7 Outcomes Matrix For the wider market… For Big Society Capital and
Intermediaries For the wider market… Comprehensive and standardised framework for outcomes in the UK Best practice tool for defining and evidencing impact Standardise essential aspects of impact reporting Ensure transparency around our social assessment process Single framework for all SIFIs to use to identify, define, monitor and report their impact Help evaluate potential deals Collate impact information across out portfolio Monitor and report on BSC’s impact Ensure impact assessment and strategy is rooted in an outcomes-based perspective

8 Measuring social impact
Physical disabilities or sensory impairment Outcome Areas Employment, training and education Housing and local facilities Income and financial inclusion Physical health Mental health and well being Family, friends and relationships Citizenship and community Arts, heritage sports and faith Conservation of the natural environment Long-term health issues, life threatening or terminal illness Voluntary carers Homeless Vulnerable parents Elderly (including those with dementia) Long-term unemployed Vulnerable young people and NEETs Ex-offenders General Public / All Learning disabilities or mental health needs Living in poverty/are financially excluded Vulnerable children The Process: We started with the beneficiary groups. Once we had agreed the high-level outcome areas in July with you, the team, with further input from Triangle Consulting, began an in-depth look at indicators for each beneficiary group Beginning with the Outcome Maps developed earlier this year, we pulled out the most relevant indicators for each group, mapped against each outcome area We then looked at front-line impact reports to pull out any further indicators that are in use Addiction issues Experienced crime or abuse

9 Tracking progress Tracking progress
Indicators help you to understand the extent of change being achieved by your organisations and track progress. Indicators should link to your outcomes and be specific, proportionate, practical, useful and relevant. A good way to set your indicators is by asking yourself: how will we know the change is happening? Methods to gather data include surveys, focus groups, observation and analysing secondary data, plus many more. There are lots of existing indicators you can use from websites such as the Global Values Exchange: A good impact measurement plan should include details of aim, outcome, activities, targets, methods of data collection, responsibility for data collection and frequency of reporting.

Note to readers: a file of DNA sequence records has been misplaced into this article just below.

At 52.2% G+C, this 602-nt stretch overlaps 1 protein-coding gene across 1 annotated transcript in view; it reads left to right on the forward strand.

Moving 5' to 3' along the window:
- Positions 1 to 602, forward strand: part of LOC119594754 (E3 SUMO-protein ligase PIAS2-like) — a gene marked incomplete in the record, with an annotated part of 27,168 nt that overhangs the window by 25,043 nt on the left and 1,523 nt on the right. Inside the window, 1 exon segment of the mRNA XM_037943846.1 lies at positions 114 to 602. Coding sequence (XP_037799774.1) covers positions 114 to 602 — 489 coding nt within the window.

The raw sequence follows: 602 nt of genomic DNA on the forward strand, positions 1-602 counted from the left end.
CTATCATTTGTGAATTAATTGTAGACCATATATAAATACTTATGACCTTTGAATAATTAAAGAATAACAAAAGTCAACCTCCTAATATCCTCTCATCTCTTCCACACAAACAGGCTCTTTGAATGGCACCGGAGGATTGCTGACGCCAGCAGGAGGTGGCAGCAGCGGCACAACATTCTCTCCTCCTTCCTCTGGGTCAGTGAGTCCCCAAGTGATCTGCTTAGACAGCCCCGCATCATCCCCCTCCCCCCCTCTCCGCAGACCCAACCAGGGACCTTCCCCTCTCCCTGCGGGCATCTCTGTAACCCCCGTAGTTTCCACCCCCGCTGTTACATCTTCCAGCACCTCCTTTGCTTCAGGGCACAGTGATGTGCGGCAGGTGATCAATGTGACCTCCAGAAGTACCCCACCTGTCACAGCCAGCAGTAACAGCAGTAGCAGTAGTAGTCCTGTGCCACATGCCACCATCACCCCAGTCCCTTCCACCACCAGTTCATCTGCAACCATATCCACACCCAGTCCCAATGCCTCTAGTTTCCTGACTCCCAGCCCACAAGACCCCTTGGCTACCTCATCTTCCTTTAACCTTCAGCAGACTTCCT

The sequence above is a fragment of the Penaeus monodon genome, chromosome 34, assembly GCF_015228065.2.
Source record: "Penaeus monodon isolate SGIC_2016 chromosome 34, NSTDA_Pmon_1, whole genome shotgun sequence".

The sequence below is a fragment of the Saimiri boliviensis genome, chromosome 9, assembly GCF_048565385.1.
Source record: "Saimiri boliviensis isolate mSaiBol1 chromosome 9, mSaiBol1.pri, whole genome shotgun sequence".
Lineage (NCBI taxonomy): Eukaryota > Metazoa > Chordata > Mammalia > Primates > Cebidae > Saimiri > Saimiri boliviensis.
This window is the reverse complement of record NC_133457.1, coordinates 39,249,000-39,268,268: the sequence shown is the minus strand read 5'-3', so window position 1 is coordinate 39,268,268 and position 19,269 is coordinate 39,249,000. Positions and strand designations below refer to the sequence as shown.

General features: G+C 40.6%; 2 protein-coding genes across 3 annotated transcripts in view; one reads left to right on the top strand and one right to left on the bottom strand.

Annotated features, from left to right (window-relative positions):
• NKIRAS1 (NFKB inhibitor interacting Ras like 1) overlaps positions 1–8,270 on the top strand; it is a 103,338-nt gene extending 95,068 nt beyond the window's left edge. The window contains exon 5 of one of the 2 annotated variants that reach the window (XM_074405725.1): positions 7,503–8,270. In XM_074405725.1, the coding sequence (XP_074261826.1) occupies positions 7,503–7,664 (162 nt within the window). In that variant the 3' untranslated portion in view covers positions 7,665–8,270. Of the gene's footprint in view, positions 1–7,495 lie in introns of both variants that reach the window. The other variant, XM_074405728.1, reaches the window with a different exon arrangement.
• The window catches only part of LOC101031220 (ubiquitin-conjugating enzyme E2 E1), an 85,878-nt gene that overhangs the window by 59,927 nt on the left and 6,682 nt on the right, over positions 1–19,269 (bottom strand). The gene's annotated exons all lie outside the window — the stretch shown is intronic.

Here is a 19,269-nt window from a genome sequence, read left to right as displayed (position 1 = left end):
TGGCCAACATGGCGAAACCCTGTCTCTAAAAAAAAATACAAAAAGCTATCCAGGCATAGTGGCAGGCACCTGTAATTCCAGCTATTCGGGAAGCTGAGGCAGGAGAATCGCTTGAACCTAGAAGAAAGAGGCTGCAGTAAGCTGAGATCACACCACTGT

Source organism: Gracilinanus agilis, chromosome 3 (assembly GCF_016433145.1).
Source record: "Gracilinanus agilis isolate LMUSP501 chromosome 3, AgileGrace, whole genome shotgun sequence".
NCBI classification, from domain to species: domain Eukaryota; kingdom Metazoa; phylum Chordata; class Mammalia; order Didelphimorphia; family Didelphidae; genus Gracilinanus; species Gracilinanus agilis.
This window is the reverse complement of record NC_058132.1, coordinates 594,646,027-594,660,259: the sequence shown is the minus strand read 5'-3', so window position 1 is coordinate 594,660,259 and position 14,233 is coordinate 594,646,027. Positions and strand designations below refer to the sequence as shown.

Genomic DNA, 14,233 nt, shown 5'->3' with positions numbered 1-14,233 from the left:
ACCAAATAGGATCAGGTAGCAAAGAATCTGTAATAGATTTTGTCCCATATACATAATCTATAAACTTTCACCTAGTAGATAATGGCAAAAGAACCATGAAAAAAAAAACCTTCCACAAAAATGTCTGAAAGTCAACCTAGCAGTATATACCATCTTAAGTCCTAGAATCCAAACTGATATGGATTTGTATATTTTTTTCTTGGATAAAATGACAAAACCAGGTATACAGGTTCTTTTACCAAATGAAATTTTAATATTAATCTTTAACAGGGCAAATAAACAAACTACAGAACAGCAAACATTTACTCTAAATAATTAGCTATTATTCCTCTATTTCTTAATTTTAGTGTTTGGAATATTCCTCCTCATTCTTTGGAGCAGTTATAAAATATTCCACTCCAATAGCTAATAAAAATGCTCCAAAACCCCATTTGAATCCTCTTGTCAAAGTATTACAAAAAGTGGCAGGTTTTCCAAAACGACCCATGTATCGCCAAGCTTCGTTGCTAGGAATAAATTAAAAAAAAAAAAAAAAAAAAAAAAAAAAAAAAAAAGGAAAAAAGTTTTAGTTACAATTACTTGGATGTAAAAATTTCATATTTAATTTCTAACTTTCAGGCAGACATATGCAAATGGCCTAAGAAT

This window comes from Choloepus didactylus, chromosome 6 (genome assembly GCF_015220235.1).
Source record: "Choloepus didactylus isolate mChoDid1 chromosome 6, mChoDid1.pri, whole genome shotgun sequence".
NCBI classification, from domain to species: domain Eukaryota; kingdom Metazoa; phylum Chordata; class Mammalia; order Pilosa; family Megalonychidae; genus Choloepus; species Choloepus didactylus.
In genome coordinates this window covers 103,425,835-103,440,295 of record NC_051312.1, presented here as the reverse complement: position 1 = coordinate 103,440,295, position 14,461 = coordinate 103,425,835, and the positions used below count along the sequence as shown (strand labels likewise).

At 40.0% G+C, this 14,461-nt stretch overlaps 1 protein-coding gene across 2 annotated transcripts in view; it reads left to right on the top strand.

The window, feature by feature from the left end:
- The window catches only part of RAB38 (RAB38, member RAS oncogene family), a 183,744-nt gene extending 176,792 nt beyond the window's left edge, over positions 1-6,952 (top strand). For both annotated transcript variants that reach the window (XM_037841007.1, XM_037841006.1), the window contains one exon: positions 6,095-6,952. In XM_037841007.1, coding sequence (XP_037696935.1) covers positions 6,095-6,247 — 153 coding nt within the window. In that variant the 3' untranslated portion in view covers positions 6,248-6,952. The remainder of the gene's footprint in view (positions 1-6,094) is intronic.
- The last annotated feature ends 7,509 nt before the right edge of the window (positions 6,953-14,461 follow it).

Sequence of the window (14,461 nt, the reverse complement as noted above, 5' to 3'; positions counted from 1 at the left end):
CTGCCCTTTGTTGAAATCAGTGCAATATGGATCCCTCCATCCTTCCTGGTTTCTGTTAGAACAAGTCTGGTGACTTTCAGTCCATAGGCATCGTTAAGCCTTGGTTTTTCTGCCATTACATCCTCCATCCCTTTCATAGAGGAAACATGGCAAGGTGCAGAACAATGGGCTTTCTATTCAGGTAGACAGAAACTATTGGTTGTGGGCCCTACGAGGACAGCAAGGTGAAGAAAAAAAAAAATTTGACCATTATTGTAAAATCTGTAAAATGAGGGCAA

10 Communicating and influencing
Identify who you are trying to influence. Engage key stakeholders from the outset. Use appropriate methods for measuring impact. Be responsive to the external context. Build on existing evidence. Tailor findings and communications to different audiences. Include case studies of beneficiaries. Have a clear ongoing communications strategy. Link evidence to the wider context. Highlight cost savings/ benefit where possible.

11 Summary Identify need, define mission, outcomes and indicators
Setting out your purpose Proving you are making a change Both qualitative and quantitative Use of appropriate indicators Identify stakeholders Baseline/comparison group Sampling Involvement Gather data Interviews Surveys Questionnaires Focus groups Case studies Track performance and communicate Measure social performance against mission Show change over time; acknowledge learning Set new targets

12 Big Society Capital Limited is registered in England and Wales at Companies House number  Our registered office is 5th Floor, Chronicle House, Fleet Street, London EC4Y 1HY. Big Society Capital is authorised and regulated by Financial Conduct Authority number